Learn about different aspects of the Victorian Era.
The Victorian era of British history (and that of the British Empire) was the period of Queen Victoria’s reign from 20 June 1837 until her death, on 22 January 1901.
Britain managed to build a huge empire during the Victorian period. It was also a time of tremendous change in the lives of British people. In 1837 most people lived in villages and worked on the land; by 1901, most lived in towns and worked in offices, shops and factories.
An overview of many different areas that the children could explore for research purposes or to find out answers to questions.
Life was very difficult for working Victorians. Since the Industrial revolution (1760 – 1820/1840) significantly changed the jobs available, the majority of people went to work in factories and mills. With low pay, horrible working conditions and no benefits, unemployment meant poverty and employment was for as long as your body could handle it. At this time, men were paid more than women. This resources explore the different difficulties working citizens faced in their jobs.
Children were often forced to work almost as soon as they could walk. This was not something new to the Victorian period as children had always been been expected to work for hundreds of years. Many were used as cheap labour.
Sport During the Victorian Era
Learn about sport during the Victorian Era and how it differs from today.
Information of Queen Victoria
A great resource bank that answers many of the questions your children may want to know about Queen Victoria. A useful point of reference for your class to visit.
Queen Victoria Funeral Movie Clip
Queen Victoria’s Funeral (1901)
A Day that Shook the World. Queen Victoria’s Funeral was one of the earliest events recorded by British Pathe. After 63 years on the throne, Victoria died at the age of 81 at Osborne House on The Isle of Wight. Her military state funeral was held on Saturday 2 February 1901 in St. George’s Chapel, Windsor Castle. John Humphrys narrates.
This activity allows your children to use their knowledge and decide which item is out of place in the Victorian Street picture. If an error is made an explanation for the item comes up to provide your KS1/KS2 children with more information.
Chimney Sweeps (Audio Clips)
Chimney sweeping was a job children could do better than adults. Small boys (starting at the age of 5 or 6 years) would be sent scrambling up inside the chimney to scrape and brush soot away. They came down covered in soot, and with bleeding elbows and knees.
“I have two boys working for me. after work their arms and legs are bleeding so I rub them with salt-water before sending them up another chimney” Sweep Master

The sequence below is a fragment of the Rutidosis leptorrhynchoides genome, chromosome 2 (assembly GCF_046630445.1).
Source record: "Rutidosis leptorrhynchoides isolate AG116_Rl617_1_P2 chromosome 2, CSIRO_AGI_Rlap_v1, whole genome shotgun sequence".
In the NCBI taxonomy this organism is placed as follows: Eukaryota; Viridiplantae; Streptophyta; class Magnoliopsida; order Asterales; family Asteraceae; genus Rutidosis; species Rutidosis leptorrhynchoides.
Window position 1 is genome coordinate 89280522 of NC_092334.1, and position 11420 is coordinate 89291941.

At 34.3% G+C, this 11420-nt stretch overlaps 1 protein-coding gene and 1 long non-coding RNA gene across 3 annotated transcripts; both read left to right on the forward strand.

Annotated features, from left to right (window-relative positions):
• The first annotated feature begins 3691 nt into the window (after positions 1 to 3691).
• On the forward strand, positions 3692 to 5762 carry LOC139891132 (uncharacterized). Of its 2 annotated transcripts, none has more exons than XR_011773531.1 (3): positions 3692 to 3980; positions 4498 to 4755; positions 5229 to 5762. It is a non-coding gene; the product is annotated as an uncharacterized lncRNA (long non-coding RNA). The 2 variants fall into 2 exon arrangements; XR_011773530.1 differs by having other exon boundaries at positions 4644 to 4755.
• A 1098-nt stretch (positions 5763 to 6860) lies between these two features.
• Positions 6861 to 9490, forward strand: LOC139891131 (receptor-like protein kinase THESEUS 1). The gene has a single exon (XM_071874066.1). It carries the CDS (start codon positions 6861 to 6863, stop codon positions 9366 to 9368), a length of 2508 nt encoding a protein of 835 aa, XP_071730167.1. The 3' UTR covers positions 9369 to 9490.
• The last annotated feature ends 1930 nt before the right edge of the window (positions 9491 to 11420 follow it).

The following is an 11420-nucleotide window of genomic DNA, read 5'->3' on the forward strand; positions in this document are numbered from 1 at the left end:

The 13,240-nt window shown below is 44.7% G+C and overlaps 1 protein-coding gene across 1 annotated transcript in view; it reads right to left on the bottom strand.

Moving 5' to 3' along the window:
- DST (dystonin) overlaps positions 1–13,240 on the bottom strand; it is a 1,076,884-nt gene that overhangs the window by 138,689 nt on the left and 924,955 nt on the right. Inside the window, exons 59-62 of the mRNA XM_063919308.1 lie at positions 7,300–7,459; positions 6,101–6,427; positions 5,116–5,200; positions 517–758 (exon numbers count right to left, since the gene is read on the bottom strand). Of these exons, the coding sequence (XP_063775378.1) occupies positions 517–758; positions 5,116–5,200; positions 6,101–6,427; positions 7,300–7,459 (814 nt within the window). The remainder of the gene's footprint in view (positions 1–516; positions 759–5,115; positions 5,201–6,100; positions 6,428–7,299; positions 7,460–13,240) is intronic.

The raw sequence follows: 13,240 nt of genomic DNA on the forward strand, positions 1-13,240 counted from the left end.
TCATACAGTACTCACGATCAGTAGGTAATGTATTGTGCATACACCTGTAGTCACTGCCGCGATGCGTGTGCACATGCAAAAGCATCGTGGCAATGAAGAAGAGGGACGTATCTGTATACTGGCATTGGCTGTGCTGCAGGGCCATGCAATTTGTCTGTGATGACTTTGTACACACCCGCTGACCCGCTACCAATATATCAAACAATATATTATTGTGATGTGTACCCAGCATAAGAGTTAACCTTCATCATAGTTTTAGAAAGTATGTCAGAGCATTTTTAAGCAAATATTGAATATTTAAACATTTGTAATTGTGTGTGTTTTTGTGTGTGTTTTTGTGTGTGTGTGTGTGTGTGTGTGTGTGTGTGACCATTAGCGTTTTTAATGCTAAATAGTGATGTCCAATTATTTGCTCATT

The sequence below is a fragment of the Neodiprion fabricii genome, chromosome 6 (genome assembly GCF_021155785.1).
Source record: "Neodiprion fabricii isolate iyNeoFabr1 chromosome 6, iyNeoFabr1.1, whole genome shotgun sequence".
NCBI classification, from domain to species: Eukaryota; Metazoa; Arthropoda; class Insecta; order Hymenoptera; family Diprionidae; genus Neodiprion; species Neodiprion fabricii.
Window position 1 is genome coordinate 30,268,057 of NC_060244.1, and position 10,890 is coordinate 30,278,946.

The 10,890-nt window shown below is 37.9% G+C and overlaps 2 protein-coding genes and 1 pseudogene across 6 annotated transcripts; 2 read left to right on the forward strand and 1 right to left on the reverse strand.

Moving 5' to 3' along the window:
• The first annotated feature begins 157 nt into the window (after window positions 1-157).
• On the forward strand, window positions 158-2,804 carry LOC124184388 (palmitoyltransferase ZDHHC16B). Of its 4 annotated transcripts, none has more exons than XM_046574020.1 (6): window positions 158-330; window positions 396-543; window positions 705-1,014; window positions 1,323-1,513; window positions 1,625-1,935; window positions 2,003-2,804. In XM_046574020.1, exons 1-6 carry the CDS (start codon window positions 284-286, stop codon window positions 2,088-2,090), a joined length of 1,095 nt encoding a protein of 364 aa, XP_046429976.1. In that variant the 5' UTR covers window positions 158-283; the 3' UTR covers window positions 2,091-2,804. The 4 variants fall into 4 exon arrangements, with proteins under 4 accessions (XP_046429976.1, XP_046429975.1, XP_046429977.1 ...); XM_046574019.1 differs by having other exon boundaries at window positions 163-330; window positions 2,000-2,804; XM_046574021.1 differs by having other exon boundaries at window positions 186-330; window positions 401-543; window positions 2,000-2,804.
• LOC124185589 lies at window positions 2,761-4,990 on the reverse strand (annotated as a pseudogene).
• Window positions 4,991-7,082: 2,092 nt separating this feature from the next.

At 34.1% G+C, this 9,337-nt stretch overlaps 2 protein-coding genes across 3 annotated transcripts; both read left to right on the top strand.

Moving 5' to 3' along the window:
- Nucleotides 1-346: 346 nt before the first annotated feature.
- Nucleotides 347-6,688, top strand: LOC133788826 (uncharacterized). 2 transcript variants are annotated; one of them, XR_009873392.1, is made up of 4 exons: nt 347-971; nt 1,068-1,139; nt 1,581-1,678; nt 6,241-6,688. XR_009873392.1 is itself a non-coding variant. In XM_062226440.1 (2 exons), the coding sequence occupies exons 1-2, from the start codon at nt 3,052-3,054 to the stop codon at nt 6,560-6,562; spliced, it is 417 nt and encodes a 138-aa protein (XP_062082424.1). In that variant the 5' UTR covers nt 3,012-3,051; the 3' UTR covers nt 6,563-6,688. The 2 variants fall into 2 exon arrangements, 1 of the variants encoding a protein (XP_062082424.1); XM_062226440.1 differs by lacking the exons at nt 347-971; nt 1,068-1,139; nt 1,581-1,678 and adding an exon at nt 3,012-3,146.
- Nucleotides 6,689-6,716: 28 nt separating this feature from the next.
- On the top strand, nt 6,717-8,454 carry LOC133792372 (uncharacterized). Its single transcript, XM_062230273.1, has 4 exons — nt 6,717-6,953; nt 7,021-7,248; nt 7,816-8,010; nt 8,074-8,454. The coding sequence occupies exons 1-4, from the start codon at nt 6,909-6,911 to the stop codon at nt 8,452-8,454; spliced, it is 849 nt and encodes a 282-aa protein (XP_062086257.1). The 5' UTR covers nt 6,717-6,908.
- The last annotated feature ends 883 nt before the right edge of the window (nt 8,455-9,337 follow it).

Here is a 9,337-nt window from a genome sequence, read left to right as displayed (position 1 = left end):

The chimneys were usually very narrow (in some cases as small as 30cm) and twisted. Children often got stuck or froze with terror in the cramped darkness – in these cases the Master Chimney Sweeper, would simply light the fire underneath to ‘encourage’ them to get on with their work.
The work was dangerous and painful. Some boys got stuck and died of suffocation.
“I never got stuck myself but some of my friends have and were taken out dead.” boy aged 8
In 1832 the use of boys for sweeping chimneys was forbidden by law, however, boys continued to be forced through the narrow winding passages of chimneys in large houses.
‘The Water Babies’ by Charles Kingsley, tells the tale of a young sweep, Tom. who drowns while trying to escape from his evil master and comes back to life underwater as a ‘water baby’.
About Queen Victoria - Video Clip
This video clip is a brief overview of the life of Queen Victoria. It explores her early life, becoming queen, international relations and her being the longest ruling monarch.
Alexander Graham Bell - Video Clip
Alexander Graham Bell tells the story of his life and describes how he invented the telephone. The clip is told in the first person and brought to life with a mix of drama, music and animation. As a boy, Bell was fascinated by sound; he grew up with a mother who was almost deaf, and a father who helped deaf people to speak.
How the Telephone Changed Society
In this clip, your class will explore the achievements on Alexander G Bell and the impact the telephone has had on society as a whole.
The Penny-farthing bicycle is one of the most recognisable of Victorian Inventions, with the large front wheel and small back wheel that looks quite funny when compared to modern bicycles. However this design would not have been possible had it not been for the key Victorian invention of the tensioned spokes that hold the wheels together.